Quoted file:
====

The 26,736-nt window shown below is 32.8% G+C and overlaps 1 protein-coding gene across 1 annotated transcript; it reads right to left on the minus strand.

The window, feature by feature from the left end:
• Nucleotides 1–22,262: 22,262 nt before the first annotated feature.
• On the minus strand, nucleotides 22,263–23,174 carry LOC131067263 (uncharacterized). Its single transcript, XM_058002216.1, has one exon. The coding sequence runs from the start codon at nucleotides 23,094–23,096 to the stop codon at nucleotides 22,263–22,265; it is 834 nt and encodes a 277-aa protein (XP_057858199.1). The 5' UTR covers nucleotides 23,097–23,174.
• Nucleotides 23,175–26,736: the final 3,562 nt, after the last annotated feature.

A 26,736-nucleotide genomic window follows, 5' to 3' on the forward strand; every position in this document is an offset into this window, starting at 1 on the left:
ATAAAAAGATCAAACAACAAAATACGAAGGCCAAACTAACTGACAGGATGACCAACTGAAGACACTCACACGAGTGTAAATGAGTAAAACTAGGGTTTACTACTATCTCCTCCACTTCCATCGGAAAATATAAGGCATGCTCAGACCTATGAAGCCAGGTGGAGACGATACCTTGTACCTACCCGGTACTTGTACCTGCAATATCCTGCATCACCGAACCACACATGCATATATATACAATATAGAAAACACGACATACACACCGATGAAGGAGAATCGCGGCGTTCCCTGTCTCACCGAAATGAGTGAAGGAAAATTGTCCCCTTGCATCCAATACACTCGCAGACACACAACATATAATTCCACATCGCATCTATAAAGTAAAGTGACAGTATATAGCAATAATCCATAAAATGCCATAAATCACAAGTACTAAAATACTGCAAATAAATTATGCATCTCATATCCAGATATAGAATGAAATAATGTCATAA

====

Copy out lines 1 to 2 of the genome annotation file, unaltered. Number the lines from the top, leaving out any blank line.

The 26,736-nt window shown below is 32.8% G+C and overlaps 1 protein-coding gene across 1 annotated transcript; it reads right to left on the minus strand.

The window, feature by feature from the left end: